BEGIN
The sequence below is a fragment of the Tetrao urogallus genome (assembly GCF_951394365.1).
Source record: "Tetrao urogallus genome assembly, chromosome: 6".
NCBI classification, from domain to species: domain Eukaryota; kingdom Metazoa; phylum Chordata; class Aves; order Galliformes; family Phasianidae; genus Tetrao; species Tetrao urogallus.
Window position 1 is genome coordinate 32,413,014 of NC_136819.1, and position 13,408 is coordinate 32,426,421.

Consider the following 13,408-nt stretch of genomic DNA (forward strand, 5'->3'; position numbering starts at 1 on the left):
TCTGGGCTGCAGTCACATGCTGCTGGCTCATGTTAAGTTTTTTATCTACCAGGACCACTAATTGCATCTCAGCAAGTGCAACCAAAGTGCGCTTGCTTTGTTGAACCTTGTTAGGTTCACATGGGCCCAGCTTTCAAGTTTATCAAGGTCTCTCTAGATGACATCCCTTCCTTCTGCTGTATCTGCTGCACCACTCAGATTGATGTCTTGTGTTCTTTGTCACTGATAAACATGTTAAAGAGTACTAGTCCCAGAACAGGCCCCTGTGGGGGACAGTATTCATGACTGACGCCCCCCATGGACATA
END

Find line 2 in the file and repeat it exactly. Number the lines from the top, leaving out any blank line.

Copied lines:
Source record: "Tetrao urogallus genome assembly, chromosome: 6".